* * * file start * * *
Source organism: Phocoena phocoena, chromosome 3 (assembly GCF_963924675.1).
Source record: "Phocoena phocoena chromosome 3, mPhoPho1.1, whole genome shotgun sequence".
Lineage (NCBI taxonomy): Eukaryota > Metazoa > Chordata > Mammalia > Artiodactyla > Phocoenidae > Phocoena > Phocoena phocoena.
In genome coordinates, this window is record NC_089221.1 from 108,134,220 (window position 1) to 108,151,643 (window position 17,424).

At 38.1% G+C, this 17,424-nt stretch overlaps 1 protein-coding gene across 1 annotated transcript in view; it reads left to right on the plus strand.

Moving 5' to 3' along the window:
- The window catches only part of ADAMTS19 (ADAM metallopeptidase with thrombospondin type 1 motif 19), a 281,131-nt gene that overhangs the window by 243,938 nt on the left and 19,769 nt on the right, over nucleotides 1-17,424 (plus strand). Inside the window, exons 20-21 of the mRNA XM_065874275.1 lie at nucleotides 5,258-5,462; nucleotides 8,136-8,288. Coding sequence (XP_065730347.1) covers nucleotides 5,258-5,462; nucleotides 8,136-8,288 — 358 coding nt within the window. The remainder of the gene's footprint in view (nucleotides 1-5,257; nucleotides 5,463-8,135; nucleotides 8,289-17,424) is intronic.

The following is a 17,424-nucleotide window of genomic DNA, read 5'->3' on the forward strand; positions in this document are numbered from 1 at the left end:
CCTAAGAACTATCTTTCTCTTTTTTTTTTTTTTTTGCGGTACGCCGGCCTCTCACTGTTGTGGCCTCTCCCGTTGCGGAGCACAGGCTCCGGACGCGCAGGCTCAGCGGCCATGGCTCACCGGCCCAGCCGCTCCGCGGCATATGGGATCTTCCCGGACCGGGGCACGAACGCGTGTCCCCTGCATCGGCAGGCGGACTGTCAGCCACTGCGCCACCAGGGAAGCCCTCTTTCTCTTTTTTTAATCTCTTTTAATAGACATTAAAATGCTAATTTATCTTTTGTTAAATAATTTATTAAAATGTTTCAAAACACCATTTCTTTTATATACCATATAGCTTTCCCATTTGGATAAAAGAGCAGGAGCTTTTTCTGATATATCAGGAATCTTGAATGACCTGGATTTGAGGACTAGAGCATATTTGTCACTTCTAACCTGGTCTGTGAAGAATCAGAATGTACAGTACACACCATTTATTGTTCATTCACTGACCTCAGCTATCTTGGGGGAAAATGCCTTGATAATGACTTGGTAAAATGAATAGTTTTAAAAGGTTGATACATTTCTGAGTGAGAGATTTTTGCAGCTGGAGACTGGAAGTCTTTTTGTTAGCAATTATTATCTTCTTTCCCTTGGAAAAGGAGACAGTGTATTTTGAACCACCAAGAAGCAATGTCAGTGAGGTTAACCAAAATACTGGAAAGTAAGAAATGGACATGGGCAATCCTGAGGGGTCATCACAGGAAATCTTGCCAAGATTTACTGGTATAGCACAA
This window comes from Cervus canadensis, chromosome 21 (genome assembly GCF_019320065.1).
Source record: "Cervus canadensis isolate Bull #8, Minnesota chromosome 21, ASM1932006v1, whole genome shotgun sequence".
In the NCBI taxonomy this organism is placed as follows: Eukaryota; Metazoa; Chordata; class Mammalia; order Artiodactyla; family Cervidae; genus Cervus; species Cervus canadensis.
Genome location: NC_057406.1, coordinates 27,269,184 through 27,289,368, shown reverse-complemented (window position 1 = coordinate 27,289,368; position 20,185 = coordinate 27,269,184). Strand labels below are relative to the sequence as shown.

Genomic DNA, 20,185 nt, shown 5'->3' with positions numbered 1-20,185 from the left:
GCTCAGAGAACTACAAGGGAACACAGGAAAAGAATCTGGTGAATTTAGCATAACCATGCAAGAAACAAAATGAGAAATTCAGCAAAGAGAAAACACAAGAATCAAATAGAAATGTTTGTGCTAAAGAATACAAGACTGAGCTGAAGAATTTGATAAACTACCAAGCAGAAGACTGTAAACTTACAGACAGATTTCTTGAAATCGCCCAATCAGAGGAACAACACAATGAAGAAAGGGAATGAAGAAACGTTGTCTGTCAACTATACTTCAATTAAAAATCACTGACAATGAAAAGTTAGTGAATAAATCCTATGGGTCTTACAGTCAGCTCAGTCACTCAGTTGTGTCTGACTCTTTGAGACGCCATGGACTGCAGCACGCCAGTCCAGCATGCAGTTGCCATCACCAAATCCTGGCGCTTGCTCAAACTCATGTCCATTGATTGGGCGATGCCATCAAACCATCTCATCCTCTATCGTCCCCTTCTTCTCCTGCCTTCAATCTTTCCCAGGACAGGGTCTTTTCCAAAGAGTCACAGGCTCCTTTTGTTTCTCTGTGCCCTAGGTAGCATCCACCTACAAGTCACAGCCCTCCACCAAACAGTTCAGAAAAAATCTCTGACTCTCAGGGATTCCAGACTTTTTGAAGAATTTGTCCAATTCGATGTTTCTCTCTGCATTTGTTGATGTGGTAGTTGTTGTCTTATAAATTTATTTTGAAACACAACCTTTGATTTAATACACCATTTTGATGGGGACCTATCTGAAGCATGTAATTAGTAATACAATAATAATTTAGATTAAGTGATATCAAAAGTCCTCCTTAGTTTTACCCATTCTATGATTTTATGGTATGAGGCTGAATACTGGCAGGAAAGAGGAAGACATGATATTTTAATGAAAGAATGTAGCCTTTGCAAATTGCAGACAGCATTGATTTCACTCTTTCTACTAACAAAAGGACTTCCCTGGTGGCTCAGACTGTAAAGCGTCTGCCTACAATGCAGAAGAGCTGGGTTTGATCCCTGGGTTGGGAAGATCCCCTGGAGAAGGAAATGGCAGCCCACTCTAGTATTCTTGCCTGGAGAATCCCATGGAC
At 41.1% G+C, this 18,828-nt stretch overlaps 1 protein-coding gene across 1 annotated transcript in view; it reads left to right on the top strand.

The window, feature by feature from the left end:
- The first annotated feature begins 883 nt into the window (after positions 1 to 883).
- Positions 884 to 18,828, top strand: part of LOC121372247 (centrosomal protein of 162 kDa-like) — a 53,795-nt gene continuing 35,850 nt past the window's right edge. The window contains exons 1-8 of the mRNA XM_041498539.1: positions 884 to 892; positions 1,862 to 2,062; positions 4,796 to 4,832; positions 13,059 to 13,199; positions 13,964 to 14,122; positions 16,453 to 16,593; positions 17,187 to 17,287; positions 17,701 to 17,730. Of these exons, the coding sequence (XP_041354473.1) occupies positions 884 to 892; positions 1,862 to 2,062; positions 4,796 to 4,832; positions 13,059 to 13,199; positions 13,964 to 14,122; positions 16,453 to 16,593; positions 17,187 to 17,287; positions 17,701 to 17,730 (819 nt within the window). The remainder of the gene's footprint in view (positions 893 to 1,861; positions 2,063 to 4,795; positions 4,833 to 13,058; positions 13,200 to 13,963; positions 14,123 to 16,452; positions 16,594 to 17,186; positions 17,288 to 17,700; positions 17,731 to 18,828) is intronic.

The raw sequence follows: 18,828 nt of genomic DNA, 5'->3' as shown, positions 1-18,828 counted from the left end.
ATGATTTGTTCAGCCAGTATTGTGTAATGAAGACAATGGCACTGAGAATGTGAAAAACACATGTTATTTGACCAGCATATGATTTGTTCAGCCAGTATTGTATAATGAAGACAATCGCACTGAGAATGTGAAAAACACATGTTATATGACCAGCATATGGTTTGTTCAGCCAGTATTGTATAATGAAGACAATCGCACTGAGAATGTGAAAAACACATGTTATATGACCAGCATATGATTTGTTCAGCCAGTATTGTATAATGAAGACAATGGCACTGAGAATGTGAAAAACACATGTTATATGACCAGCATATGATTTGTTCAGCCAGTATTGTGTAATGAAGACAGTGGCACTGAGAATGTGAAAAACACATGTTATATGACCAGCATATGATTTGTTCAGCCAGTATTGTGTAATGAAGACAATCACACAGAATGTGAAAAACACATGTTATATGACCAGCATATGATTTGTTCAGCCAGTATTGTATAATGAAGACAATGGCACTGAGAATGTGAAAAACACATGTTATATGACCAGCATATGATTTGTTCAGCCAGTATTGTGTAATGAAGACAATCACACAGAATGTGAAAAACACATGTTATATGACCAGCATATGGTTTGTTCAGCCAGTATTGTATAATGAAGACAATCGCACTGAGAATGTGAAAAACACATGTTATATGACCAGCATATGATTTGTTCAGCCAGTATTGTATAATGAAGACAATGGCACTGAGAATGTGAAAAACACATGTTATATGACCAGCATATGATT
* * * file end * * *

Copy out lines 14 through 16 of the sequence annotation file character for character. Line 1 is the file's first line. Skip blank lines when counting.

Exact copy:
Genomic DNA, 20,185 nt, shown 5'->3' with positions numbered 1-20,185 from the left:
GCTCAGAGAACTACAAGGGAACACAGGAAAAGAATCTGGTGAATTTAGCATAACCATGCAAGAAACAAAATGAGAAATTCAGCAAAGAGAAAACACAAGAATCAAATAGAAATGTTTGTGCTAAAGAATACAAGACTGAGCTGAAGAATTTGATAAACTACCAAGCAGAAGACTGTAAACTTACAGACAGATTTCTTGAAATCGCCCAATCAGAGGAACAACACAATGAAGAAAGGGAATGAAGAAACGTTGTCTGTCAACTATACTTCAATTAAAAATCACTGACAATGAAAAGTTAGTGAATAAATCCTATGGGTCTTACAGTCAGCTCAGTCACTCAGTTGTGTCTGACTCTTTGAGACGCCATGGACTGCAGCACGCCAGTCCAGCATGCAGTTGCCATCACCAAATCCTGGCGCTTGCTCAAACTCATGTCCATTGATTGGGCGATGCCATCAAACCATCTCATCCTCTATCGTCCCCTTCTTCTCCTGCCTTCAATCTTTCCCAGGACAGGGTCTTTTCCAAAGAGTCACAGGCTCCTTTTGTTTCTCTGTGCCCTAGGTAGCATCCACCTACAAGTCACAGCCCTCCACCAAACAGTTCAGAAAAAATCTCTGACTCTCAGGGATTCCAGACTTTTTGAAGAATTTGTCCAATTCGATGTTTCTCTCTGCATTTGTTGATGTGGTAGTTGTTGTCTTATAAATTTATTTTGAAACACAACCTTTGATTTAATACACCATTTTGATGGGGACCTATCTGAAGCATGTAATTAGTAATACAATAATAATTTAGATTAAGTGATATCAAAAGTCCTCCTTAGTTTTACCCATTCTATGATTTTATGGTATGAGGCTGAATACTGGCAGGAAAGAGGAAGACATGATATTTTAATGAAAGAATGTAGCCTTTGCAAATTGCAGACAGCATTGATTTCACTCTTTCTACTAACAAAAGGACTTCCCTGGTGGCTCAGACTGTAAAGCGTCTGCCTACAATGCAGAAGAGCTGGGTTTGATCCCTGGGTTGGGAAGATCCCCTGGAGAAGGAAATGGCAGCCCACTCTAGTATTCTTGCCTGGAGAATCCCATGGAC
At 41.1% G+C, this 18,828-nt stretch overlaps 1 protein-coding gene across 1 annotated transcript in view; it reads left to right on the top strand.